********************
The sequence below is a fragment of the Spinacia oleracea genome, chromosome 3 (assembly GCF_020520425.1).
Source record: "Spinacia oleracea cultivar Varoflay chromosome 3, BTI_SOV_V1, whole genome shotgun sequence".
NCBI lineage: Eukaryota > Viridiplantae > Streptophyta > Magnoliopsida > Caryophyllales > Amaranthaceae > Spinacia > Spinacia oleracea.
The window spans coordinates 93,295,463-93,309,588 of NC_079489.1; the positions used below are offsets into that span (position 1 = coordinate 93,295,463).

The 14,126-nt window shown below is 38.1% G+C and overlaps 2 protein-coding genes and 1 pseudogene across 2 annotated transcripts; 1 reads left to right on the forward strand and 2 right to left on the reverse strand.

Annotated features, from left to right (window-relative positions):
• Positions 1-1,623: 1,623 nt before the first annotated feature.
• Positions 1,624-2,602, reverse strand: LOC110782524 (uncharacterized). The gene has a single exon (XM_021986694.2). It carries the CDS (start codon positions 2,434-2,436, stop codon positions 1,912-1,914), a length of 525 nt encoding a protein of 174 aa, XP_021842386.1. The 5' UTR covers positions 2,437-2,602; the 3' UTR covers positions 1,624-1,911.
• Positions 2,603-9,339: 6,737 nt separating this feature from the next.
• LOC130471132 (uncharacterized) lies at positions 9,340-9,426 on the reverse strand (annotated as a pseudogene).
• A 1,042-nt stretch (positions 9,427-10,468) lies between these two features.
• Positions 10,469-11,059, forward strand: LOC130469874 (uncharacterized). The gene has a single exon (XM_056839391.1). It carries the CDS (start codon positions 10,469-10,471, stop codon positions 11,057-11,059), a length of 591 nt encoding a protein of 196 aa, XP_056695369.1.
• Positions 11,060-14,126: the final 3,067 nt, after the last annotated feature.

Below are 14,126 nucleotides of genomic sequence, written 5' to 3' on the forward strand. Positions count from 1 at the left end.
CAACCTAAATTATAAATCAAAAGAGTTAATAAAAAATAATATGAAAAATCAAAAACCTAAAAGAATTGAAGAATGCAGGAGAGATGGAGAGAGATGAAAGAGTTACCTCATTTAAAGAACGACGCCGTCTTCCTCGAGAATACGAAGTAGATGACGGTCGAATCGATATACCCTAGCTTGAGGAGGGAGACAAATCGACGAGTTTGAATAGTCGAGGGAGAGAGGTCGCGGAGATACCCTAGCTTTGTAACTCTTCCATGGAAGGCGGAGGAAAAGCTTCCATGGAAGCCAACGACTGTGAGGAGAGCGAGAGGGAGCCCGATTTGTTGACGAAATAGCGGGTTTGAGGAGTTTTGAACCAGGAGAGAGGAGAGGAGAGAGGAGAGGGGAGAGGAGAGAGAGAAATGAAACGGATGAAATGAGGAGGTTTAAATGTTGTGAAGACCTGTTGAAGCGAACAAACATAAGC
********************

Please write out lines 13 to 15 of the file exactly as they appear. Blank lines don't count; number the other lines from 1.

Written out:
• Positions 11,060-14,126: the final 3,067 nt, after the last annotated feature.

Below are 14,126 nucleotides of genomic sequence, written 5' to 3' on the forward strand. Positions count from 1 at the left end.
CAACCTAAATTATAAATCAAAAGAGTTAATAAAAAATAATATGAAAAATCAAAAACCTAAAAGAATTGAAGAATGCAGGAGAGATGGAGAGAGATGAAAGAGTTACCTCATTTAAAGAACGACGCCGTCTTCCTCGAGAATACGAAGTAGATGACGGTCGAATCGATATACCCTAGCTTGAGGAGGGAGACAAATCGACGAGTTTGAATAGTCGAGGGAGAGAGGTCGCGGAGATACCCTAGCTTTGTAACTCTTCCATGGAAGGCGGAGGAAAAGCTTCCATGGAAGCCAACGACTGTGAGGAGAGCGAGAGGGAGCCCGATTTGTTGACGAAATAGCGGGTTTGAGGAGTTTTGAACCAGGAGAGAGGAGAGGAGAGAGGAGAGGGGAGAGGAGAGAGAGAAATGAAACGGATGAAATGAGGAGGTTTAAATGTTGTGAAGACCTGTTGAAGCGAACAAACATAAGC